As medical education evolves, Deola Adesanya wonders if traditional teaching styles are obsolete
A freshman once asked me if it was really necessary to attend lectures at medical school. He did not mince words: “Can lectures be totally chopped (slashed)?” My reply was a straight, almost thoughtless, no. But when he asked further if I could estimate what percentage of my cumulative academic knowledge could be ascribed to the lectures I attended, the reply didn't come as fast. I discovered to my chagrin that I was merely part of an old, wayfaring generation.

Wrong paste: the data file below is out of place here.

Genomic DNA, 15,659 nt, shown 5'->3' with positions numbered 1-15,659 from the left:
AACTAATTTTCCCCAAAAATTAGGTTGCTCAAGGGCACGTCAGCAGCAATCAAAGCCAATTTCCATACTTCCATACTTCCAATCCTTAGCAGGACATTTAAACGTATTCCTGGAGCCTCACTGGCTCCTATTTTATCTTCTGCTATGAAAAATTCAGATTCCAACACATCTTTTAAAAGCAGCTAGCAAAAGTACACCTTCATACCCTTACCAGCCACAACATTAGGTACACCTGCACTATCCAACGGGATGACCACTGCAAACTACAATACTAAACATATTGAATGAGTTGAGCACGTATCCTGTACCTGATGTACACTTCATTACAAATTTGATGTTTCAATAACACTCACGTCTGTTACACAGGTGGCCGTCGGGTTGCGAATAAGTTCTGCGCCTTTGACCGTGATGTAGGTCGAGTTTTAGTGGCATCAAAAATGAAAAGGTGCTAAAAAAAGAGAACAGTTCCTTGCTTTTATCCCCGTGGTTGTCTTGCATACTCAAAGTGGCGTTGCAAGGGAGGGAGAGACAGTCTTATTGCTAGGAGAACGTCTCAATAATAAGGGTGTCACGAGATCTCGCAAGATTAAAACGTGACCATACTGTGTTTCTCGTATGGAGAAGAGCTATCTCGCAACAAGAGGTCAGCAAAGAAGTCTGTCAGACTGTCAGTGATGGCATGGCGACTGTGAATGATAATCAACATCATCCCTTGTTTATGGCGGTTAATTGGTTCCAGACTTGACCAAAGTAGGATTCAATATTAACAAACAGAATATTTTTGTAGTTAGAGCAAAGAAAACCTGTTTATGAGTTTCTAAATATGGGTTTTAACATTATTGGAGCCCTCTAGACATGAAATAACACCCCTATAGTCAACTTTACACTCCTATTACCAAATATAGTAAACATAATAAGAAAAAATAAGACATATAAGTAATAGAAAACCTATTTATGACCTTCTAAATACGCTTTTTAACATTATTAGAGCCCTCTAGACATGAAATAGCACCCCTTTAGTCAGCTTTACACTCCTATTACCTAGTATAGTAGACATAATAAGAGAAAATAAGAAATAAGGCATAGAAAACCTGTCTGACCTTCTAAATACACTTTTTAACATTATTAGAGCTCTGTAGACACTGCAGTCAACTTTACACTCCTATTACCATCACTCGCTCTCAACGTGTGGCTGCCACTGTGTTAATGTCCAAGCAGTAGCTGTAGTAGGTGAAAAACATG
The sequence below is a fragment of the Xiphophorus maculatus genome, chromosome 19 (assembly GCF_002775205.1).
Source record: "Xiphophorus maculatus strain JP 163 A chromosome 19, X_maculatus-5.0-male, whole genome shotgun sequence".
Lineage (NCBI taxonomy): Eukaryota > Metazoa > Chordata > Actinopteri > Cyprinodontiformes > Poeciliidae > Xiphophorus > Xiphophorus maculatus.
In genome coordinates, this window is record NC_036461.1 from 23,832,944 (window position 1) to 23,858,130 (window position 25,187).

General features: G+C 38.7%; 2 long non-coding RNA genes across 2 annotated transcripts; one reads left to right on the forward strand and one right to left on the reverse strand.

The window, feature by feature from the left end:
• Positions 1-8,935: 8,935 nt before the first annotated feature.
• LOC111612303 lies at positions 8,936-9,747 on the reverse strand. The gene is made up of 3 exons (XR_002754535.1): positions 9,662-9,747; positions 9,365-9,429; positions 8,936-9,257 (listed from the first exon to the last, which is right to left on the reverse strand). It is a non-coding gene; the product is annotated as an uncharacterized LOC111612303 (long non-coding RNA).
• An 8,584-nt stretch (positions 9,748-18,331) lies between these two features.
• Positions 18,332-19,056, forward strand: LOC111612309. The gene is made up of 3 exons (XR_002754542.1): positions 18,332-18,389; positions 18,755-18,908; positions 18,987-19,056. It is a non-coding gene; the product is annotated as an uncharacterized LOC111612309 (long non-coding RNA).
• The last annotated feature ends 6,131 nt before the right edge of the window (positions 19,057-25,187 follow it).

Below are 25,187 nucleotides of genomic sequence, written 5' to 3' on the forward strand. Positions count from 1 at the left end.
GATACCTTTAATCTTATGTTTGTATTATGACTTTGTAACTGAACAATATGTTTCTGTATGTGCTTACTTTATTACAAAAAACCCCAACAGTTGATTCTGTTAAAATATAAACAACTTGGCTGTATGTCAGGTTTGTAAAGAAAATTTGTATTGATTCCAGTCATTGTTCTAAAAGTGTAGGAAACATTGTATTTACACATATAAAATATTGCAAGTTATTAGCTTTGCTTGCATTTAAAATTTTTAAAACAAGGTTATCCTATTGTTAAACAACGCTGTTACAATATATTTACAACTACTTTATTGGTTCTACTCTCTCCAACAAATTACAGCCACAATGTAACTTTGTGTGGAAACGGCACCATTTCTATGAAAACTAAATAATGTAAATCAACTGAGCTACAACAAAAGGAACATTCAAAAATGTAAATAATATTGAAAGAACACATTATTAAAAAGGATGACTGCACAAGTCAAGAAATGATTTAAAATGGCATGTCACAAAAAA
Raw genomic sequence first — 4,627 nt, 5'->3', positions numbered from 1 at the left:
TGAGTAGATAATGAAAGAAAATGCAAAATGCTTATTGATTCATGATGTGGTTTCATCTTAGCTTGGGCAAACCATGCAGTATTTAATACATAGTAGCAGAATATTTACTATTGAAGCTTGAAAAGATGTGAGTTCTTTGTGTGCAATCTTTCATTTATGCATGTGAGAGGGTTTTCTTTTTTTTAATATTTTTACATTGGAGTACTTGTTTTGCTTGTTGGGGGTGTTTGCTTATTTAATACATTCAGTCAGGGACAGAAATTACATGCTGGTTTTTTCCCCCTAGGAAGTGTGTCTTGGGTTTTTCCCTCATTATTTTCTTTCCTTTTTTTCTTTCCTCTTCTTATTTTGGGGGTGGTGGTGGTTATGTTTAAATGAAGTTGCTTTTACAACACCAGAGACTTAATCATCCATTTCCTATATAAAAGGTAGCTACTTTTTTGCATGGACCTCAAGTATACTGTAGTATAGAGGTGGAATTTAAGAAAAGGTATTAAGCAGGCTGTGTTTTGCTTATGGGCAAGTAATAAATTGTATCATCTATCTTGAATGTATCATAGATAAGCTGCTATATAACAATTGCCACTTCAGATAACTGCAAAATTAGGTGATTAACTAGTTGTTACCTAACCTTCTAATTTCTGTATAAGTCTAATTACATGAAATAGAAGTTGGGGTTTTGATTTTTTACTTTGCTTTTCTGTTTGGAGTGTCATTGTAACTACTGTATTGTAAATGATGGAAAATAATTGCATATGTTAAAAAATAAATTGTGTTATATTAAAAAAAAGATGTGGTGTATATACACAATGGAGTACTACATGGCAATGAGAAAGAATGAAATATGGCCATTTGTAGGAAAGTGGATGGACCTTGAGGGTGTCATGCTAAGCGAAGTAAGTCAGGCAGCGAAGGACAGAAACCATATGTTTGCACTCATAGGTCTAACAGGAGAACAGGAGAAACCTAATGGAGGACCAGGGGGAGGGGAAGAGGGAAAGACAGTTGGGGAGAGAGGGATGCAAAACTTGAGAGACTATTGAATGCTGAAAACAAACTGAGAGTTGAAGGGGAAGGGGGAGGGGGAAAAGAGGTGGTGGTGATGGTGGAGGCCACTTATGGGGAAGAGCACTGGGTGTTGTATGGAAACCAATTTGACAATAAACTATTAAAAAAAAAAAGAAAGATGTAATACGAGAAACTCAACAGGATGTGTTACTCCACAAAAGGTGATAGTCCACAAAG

Traditionally, the medical school programme is strictly structured to allow little chance for truancy. But recently it is becoming clear that attending classes is no longer a priority. It isn't that my junior colleague is averse to learning; it's the teaching part he has problems with. He's bought the recommended textbooks; now he'd like to copy a classmate or senior's notes as somebody is always willing to go to class